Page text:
There’s a slew of cheap, poorly designed, and low-quality fenders on the market, with many manufacturers not delivering on their promises of high performance at low prices.
Image: Mishra Kumar, Business Unit Director - R&D at Trelleborg Marine & Infrastructure
As seen on The Maritime Journal
Fenders may not hold the glamour of digital technologies, but they are still part of smart operations for ports and ships. If a fender fails during a collision or heavy berthing, it can be hugely damaging to a company’s performance, profitability, and reputation.
At a time when environmental responsibility is paramount, these unassuming systems can also be the front line for preventing oil spills, especially if oil tankers experience a heavy berth.
For ports, inferior fender performance can result in incidents or damage that can cause significant downtime and berth under-utilisation, costly insurance claims and repairs, injuries, and dissatisfied customers.
Fenders are usually selected in good faith and it’s only when port operators hear on the grapevine about incidents at other ports, that experts are brought in to test their own performance. For example, prior to undertaking upgrade works, extensive testing at the Davao International Container Terminal in the Philippines revealed that the performance of their existing fender structure was unable to guarantee the load-bearing requirements of existing reefer vessels. This investigation was driven by reports that another port in Davao had upgraded its berth using poor quality fender systems that had cracked and corroded within months of installation.
When thinking about budgets, choosing the lowest cost option for fender systems can be a false economy. Aside from being a potential operational liability, cheaper products might only last two to three years. In contrast, high quality systems developed and implemented by providers who can advise on lifecycle issues can last for around 20 years. Care should be taken with detailed fender system design, fender production and quality control, installation, operations, and maintenance.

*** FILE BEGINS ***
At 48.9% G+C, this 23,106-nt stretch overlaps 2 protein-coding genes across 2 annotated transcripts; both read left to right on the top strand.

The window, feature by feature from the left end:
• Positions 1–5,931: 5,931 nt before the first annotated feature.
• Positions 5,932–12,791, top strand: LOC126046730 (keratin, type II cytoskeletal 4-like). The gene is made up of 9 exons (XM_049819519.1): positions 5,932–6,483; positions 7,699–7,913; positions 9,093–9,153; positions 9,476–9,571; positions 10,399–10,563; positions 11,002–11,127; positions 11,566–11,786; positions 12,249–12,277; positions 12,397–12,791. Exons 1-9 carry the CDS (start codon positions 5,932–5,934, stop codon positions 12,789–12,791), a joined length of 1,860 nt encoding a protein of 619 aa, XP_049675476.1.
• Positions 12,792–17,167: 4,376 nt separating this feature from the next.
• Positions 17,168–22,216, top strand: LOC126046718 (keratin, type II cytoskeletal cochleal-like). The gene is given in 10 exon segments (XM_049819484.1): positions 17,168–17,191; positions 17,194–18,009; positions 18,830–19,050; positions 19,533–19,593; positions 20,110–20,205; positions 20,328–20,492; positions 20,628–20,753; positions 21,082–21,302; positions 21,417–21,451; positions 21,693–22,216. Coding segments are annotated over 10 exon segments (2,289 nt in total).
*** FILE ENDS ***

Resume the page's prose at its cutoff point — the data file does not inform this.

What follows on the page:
Importantly, despite its common use, the term ‘rubber’ is quite ambiguous, as it covers a variety of types and grades. For example, it can be natural, synthetic or a blend. Different types of rubber are suitable for different applications. Natural rubber has a much lower velocity factor, and an increase in reaction force at high-speed compression compared to synthetic (styrene-butadiene) rubber. Blended ethylene propylene diene rubber is ideal for high temperatures, and synthetic rubber shows lower crack growth. Designing an effective rubber fender for the conditions of a specific site therefore requires a thorough understanding of rubber type and its effect on a fender’s base performance factors such as force and temperature.
However, no guidelines for quality control practices are followed when selecting, specifying or determining rubber type for a fender. This lack of specification can mean that manufacturers use different types of rubber, including low-quality recycled rubbers, to minimise costs while designers remain unaware that the product might not deliver the desired performance for an application.
A lack of rigorous, independent testing and standardised certification is exacerbating the issue. It is still acceptable for manufacturers to conduct their own performance tests and self-certify products. This conflict of interest and lack of standardisation means that customers have no benchmark or third-party quality assurance regarding the design and components of fenders.
The situation has led to a disparity between ports that implement strict guidelines, such as many in Europe, and those in developing markets where there can be no requirements at all. As a result, vessel owners and operators are facing varying risks to the safe berthing of their ships depending on which ports they visit.
New, rigorous testing processes need to be standardised with input from credible certification bodies. This needs to be prioritised in guidelines such as those provided by PIANC, the revision of which is a work in progress. However, unlike BS 6349, the PIANC guidelines aren’t enforceable for manufacturers, so port authorities, operators and marine engineers need to hold fender designers and manufacturers accountable by demanding that best-in-class testing, and design standards are met.
If mindsets and standards shift, there is a real opportunity to unlock innovation for improving port resilience and ship safety from even these unassuming assets – it’s time to tame the Wild West.